Sugar Ray convicted but spared jail term

DUELLING appeals are set to be launched over the conviction of former ATSIC commissioner ``Sugar'' Ray Robinson, who was spared jail after being found guilty of using his position for an improper purpose.
Robinson, 62, was placed on a good-behaviour bond and ordered to repay $45,000 to the commonwealth Government arising from the 2004 sale of 10 taxpayer-funded vehicles belonging to an empire of Aboriginal corporations he once reigned over in western Queensland.
Prosecutors claimed no ATSIC approval had been obtained for the sale of the fleet and that $45,000 of the $114,000 raised had been used by Robinson to fund legal proceedings he was involved in at the time.
Robinson had sent two letters supporting the sale of the cars belonging to two Charleville-based Bidjara Aboriginal corporations. In November, Robinson will also appear in the Charleville District Court on two further charges of unlawful possession of a motor vehicle with intent to deprive.
The trial and latest charges follow an award-winning investigation by The Australian's reporter Tony Koch, with colleague Kristen Smith.
The veteran indigenous leader said yesterday he would appeal against the conviction, with commonwealth prosecutors also saying they were reviewing the outcome of the case.
``I already have a legal opinion that we have very good grounds to appeal this verdict,'' Robinson said. ``It is bullshit, it was all circumstantial evidence, there was no hard evidence. I gave advice they could sell them but it was the committee that sold the cars. I wasn't even at the meeting and I didn't benefit from the sale. I borrowed money from the new legal service. But I am going to appeal, even if I have to go to the High Court.''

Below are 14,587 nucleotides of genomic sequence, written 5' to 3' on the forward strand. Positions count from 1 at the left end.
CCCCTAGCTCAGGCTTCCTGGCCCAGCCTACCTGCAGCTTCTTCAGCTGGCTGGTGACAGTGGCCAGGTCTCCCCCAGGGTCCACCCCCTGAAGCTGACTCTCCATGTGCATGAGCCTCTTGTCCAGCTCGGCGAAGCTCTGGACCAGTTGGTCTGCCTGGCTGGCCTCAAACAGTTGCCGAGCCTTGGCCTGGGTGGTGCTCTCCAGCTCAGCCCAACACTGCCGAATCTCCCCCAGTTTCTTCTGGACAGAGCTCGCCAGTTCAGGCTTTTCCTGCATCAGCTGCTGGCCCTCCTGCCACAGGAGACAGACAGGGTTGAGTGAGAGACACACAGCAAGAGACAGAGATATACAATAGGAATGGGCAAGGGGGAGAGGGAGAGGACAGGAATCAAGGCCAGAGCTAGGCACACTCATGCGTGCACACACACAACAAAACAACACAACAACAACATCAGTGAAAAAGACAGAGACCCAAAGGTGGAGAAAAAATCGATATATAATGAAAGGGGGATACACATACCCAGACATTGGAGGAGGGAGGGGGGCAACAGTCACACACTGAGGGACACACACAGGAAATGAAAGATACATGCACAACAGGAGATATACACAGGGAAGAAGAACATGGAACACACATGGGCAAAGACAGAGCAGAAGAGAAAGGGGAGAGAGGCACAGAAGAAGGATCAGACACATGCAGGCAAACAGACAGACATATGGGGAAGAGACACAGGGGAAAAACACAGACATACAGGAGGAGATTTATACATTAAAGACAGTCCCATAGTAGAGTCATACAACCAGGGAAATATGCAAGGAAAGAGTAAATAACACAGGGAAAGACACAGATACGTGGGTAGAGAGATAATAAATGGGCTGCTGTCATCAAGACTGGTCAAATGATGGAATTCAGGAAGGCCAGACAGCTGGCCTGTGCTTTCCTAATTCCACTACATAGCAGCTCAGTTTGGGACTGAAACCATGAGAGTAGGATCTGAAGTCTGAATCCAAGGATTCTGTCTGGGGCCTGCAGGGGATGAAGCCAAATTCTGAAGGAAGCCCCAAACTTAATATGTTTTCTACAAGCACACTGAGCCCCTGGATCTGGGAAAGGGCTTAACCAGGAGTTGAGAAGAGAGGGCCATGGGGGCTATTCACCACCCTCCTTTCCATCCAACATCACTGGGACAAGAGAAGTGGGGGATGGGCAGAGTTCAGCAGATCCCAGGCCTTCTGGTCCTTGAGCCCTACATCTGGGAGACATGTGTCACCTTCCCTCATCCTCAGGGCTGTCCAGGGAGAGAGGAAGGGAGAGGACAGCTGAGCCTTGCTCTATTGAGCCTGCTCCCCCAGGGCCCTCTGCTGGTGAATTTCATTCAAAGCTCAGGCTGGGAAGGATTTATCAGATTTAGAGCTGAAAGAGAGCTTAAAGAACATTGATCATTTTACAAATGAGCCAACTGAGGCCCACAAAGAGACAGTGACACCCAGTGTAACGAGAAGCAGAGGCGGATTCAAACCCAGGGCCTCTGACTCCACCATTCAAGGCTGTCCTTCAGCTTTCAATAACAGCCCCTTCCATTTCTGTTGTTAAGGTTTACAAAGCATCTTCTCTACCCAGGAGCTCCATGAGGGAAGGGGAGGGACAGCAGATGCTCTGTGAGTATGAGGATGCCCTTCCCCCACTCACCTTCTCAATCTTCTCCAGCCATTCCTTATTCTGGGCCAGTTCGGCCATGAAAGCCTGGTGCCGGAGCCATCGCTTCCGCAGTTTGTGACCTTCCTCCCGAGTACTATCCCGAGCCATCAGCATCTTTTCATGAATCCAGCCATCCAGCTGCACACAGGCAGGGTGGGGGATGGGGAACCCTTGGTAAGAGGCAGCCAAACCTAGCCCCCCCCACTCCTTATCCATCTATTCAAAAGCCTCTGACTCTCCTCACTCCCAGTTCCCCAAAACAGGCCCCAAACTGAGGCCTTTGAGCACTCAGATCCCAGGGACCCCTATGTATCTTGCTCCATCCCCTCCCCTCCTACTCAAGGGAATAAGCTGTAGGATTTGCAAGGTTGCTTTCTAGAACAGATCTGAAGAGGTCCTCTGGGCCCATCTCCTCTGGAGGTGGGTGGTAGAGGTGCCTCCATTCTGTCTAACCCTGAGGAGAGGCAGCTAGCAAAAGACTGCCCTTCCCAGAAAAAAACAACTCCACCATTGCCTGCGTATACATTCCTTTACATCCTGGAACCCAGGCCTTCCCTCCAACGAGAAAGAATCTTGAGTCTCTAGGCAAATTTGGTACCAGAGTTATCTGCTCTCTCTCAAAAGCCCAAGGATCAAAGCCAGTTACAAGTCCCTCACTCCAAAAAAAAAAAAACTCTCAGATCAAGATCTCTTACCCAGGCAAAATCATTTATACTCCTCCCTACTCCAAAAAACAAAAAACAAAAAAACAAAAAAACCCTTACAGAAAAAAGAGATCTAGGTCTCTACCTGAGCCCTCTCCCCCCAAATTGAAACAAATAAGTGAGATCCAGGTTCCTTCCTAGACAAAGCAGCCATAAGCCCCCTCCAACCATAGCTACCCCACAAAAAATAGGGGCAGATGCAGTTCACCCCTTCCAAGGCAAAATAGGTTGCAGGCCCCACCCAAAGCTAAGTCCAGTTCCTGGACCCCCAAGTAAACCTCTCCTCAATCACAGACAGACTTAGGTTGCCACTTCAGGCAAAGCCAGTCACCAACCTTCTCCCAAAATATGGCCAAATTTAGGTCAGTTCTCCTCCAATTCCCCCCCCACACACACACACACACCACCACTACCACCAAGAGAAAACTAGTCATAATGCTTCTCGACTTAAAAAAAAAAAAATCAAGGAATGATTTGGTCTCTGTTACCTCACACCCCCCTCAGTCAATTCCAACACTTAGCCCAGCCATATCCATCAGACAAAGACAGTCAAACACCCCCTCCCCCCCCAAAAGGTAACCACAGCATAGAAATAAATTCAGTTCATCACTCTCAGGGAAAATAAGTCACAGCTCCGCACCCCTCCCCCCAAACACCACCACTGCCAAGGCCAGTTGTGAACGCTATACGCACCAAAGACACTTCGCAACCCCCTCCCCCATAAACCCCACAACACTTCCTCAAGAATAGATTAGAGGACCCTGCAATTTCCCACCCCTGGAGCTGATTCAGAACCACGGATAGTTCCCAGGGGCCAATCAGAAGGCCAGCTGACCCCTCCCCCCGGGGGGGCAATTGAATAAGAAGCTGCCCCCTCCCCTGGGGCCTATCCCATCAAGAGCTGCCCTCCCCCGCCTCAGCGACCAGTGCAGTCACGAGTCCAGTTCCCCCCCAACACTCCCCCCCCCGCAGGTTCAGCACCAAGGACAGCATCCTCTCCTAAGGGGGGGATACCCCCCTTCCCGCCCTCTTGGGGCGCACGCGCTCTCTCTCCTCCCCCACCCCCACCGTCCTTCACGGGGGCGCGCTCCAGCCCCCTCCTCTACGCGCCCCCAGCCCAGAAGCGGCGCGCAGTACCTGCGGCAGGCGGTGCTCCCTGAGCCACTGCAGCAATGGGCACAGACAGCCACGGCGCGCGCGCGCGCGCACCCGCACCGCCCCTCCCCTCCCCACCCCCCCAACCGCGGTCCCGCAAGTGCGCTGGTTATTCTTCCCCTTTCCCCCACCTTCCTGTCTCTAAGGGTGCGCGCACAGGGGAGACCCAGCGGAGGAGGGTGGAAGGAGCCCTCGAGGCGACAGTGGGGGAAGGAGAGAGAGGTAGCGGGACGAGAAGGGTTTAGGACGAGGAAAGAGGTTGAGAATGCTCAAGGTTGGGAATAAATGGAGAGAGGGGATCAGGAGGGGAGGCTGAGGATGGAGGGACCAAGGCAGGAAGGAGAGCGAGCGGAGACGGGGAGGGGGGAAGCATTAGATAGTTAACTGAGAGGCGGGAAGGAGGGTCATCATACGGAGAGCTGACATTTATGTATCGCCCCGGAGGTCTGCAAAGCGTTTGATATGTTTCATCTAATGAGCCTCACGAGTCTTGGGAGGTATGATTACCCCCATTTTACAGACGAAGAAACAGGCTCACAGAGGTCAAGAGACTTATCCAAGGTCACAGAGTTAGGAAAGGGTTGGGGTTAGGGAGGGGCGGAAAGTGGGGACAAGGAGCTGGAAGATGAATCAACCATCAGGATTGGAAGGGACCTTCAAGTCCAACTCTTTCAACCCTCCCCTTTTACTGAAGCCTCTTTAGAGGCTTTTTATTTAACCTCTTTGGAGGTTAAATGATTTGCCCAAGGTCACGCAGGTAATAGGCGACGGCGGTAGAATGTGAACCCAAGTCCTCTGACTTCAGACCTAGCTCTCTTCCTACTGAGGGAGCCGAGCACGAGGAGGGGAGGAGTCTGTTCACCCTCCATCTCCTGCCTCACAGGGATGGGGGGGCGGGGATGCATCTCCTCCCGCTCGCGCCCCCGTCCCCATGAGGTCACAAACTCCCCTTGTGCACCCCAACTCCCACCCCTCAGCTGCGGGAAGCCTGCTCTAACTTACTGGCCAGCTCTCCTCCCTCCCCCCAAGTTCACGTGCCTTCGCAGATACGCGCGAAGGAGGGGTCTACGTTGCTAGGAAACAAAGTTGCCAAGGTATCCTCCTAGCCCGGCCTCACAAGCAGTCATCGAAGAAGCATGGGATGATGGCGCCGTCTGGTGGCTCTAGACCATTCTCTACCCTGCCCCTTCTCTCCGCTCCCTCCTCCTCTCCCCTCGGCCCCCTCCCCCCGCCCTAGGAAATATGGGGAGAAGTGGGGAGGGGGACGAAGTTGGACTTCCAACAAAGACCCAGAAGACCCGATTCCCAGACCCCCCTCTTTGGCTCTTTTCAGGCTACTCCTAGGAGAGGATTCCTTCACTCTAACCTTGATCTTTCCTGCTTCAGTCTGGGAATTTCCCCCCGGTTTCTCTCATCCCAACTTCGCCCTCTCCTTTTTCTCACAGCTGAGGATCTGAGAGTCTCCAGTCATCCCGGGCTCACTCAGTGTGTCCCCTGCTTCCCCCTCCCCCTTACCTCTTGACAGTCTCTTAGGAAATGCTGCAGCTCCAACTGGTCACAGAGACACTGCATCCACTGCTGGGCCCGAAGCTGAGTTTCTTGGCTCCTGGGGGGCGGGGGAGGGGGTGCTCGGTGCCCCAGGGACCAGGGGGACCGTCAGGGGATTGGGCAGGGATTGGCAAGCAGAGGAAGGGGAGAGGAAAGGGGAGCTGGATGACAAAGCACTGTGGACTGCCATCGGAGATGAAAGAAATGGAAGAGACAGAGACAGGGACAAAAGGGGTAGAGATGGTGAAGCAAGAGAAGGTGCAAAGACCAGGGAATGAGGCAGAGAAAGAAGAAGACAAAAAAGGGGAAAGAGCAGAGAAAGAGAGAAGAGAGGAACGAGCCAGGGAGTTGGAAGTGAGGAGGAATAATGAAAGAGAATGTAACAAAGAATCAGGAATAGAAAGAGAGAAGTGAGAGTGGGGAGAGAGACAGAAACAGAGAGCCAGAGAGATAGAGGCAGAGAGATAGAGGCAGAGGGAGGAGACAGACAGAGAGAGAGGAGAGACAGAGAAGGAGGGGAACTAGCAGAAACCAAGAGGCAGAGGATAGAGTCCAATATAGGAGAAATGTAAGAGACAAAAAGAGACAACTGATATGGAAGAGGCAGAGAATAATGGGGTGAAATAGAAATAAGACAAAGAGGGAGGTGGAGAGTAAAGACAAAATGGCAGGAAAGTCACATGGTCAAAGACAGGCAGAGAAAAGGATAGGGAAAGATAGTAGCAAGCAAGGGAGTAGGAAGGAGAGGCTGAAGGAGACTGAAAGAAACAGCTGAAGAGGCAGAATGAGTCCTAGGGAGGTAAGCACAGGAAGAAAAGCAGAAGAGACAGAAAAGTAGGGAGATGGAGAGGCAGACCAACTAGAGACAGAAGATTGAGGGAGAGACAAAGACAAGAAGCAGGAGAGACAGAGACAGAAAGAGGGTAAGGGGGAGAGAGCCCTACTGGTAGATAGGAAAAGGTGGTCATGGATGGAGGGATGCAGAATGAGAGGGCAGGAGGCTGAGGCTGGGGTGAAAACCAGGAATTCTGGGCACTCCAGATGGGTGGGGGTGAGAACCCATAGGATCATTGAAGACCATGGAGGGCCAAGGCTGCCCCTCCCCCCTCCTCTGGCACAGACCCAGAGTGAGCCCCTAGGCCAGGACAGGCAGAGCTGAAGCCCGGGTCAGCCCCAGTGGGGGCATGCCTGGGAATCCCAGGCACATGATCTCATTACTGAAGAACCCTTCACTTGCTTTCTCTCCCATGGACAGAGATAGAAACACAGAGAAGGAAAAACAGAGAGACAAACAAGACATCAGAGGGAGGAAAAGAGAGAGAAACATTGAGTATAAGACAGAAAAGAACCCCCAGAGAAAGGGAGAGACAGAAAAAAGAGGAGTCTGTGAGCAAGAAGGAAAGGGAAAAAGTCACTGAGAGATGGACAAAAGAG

Robinson said he would seek legal aid to launch the appeal.
``I have the right, just like anyone else, to launch this appeal, especially with the advice I have that I have a good case,'' he said.
When asked if Commonwealth Director of Public Prosecutions Chris Craigie SC would appeal against the non-custodial sentence, a spokeswoman said: ``As in all matters, the CDPP will carefully consider the outcome of the matter.''
Toowoomba District Court judge Nick Samios said that by its verdict, the jury had found that Robinson had acted intentionally dishonestly.
Robinson's barrister, Terry Gardiner, said his client had provided decades of service to the community and had been instrumental in setting up a number of Aboriginal organisations.
Judge Samios commended Robinson's years of service and said he had done much for race relations within the community.
``It is fair to say you are an unusual and exceptional man, but you did fall,'' Judge Samios said, adding that he had no alternative but to impose a term of imprisonment.
Noting that Robinson had no previous convictions of any relevance, Judge Samios sentenced him to 12 months' imprisonment but ordered he be released on condition he be of good behaviour for three years. Robinson was ordered to make $45,000 reparation to the commonwealth.